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‘Migration diplomacy’ on the rise

18 February 20190 comments

Migration is increasingly becoming an important factor in diplomatic relations between nation states, a raft of new research has found.

The story of Rahaf Mohammed, the Saudi teenager granted asylum by Canada after barricading herself in a Bangkok hotel room, sparked headlines around the world.

And the plight of Bahraini refugee footballer Hakeem al-Araibi, who was locked up in Thailand after becoming the subject of an Interpol red notice sparked by his criticism of human rights in his homeland, also illustrates how migration, asylum policy and foreign policy are intersecting.

British researchers Gerasimos Tsourapas and Fiona Adamson say migration is becoming a key dimension of states’ diplomatic relations, particularly as the number of migrants across the world has risen to almost 270 million.

The researchers says US President Donald Trump’s attempts at securing funding for a wall along the nation’s southern border included amounted to offering a mixture of carrots and sticks to Mexico and that in the UK, the issue of immigration and border controls has been an ongoing issue in the nation’s relations with the EU.

Conversely, they say that when the UK leaves the EU, a trade deal with India will see demands that visas for workers be part of the agreement.

“Meanwhile, European elites continue to engage with Turkey’s inclusion of migration in its foreign policy,” they said.

“In 2016, President Recep Erdogan was promised six billion euros of European funds in return for exercising stronger control over Syrian refugees seeking to cross into EU territory. As part of the deal, refugees who cross the Mediterranean can be sent back to Turkey,” the researchers said.

The researchers point to Ethiopia, saying it employed a more conciliatory approach that culminated in a 2018 jobs compact which secured $500m in international funding towards offering employment opportunities for some of the 900,000 refugees hosted within Ethiopia’s borders.

“As migration becomes a more prominent part of foreign policy strategies, countries are using diplomatic tools and procedures to manage the cross-border movement of people,” the researchers said in a recent article.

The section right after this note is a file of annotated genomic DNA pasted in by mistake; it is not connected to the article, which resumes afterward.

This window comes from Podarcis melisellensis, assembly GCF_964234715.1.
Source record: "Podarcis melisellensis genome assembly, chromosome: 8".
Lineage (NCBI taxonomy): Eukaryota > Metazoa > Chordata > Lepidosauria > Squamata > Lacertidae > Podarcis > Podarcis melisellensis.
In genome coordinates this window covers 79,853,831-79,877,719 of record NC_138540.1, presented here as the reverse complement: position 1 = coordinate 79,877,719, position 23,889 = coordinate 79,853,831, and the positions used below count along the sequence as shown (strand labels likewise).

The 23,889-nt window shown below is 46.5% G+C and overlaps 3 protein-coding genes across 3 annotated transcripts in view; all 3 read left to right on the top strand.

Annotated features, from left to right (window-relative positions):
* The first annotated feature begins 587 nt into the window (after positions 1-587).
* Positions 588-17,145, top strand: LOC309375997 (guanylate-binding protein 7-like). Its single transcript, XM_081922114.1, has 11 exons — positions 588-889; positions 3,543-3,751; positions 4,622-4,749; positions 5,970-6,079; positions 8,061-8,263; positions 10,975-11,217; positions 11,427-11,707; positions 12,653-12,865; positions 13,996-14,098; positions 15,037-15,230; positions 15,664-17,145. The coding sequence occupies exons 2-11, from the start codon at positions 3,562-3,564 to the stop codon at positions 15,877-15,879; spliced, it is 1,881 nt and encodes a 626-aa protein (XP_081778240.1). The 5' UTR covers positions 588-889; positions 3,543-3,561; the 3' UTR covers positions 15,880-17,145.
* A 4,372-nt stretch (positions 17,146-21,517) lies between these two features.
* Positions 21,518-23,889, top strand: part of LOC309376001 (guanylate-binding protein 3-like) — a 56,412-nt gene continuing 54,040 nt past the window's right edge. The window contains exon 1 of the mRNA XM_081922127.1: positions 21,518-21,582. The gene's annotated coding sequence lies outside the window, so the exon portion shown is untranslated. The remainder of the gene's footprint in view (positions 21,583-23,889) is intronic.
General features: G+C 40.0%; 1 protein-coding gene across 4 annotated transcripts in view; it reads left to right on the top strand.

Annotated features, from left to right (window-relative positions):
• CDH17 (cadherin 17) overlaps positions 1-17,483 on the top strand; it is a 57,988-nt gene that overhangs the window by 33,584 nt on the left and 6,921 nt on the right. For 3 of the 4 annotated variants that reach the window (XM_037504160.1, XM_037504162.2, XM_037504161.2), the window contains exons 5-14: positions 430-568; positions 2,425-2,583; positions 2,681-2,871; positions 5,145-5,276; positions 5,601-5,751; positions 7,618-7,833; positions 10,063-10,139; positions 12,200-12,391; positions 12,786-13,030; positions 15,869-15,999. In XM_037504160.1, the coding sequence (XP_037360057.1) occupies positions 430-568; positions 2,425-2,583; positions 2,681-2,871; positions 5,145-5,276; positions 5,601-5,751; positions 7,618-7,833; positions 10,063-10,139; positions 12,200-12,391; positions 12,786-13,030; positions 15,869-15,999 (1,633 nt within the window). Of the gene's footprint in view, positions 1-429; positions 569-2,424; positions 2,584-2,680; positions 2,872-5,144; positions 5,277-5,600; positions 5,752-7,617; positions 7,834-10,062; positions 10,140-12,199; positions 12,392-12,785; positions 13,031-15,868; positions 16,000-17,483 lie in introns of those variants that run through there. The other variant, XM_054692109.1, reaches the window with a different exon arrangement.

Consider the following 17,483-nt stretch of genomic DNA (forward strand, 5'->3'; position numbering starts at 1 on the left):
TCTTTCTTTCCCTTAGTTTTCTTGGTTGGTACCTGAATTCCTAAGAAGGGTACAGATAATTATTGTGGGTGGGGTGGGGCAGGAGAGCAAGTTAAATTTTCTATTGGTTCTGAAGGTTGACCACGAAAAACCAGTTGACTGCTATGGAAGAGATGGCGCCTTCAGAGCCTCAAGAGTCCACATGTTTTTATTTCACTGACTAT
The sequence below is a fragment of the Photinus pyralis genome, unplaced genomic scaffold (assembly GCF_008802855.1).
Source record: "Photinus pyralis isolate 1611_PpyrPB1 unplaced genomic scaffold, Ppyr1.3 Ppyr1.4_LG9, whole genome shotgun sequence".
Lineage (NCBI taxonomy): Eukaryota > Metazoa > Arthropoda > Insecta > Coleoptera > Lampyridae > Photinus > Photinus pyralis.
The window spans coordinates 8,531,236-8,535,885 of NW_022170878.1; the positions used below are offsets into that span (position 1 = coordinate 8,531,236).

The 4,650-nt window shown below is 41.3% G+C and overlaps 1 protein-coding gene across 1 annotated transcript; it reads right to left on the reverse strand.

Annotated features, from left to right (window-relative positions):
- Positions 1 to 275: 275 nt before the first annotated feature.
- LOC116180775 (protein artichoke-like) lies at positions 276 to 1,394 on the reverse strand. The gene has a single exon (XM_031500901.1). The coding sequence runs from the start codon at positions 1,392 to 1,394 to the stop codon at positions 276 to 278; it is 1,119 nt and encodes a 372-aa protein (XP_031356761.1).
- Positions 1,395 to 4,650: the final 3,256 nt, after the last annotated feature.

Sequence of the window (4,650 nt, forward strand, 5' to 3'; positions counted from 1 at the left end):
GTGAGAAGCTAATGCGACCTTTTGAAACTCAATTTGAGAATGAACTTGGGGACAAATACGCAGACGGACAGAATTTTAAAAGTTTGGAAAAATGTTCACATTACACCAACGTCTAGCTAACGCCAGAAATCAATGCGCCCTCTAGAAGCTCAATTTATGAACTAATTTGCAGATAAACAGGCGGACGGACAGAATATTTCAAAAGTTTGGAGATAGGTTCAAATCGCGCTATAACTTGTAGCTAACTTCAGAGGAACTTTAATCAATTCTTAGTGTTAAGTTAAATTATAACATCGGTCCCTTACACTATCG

“These can include intergovernmental agreements that aim to manage migratory flows, such as the Global Compact for Migration signed in late 2018.

“Other types of bilateral co-operation can involve the creation of guest-worker or other temporary labour migration schemes similar to Canada’s longstanding seasonal agricultural workers program with Mexico and numerous Caribbean countries.

“Or, in a more extreme example, countries of destination, such as Jordan and Libya, choose to expel foreign workers to create political leverage against the workers’ countries of origin that depend on the money migrants send back to their families,” the researchers said.

They say governments have realised they can use migration policy as a bargaining tool and as a way to pursue other goals, such as enhancing their security, achieving economic interests, or boosting their soft power via cultural or public diplomacy.

The researchers have described two forms of diplomatic bargaining that leverages migration.

They say the first, a ‘zero-sum’ perspective is where states seek to gain an advantage over a competitor.

“In the course of the 2015 negotiations on resolving the Greek debt crisis, for example, the country’s defence minister Panos Kammenos frequently threatened that unless Europe provided a satisfactory solution, Greece would “flood it with … millions of economic migrants” the researchers said

“Historically, the US also pursued zero-sum migration diplomacy during the Cold War. The 1966 Cuban Adjustment Act, introduced under President Lyndon Johnson, granted permanent residence status to any Cuban living in the US for more than a year and underlined the tense diplomatic relations between Washington and Havana.”

The second approach is a ‘positive-sum’ perspective which stress co-operation on migration issues, and, in which both parties gain benefits.

“In the 1960s and 1970s, West Germany introduced a guest-worker program, which facilitated immigration of Greek, Turkish, and other countries’ labourers into the country. It aimed to provide a solution to both West Germany’s shortage of low-skilled labour, and the unemployment issues that plagued the partner states,” the researchers said.

“As international migration continues to rise on the global political agenda, countries’ interests in either promoting or deterring the movement of people significantly affects the dynamics of their diplomatic relationships. Migration diplomacy is set to become an increasingly significant area of foreign policy and statecraft,” the researchers said.

Assistant Professor Tsourapas is a lecturer in Middle East Politics at the University of Birmingham and Associate Professor Adamson, teaches International Relations at the University of London.


Laurie Nowell
AMES Australia Senior Journalist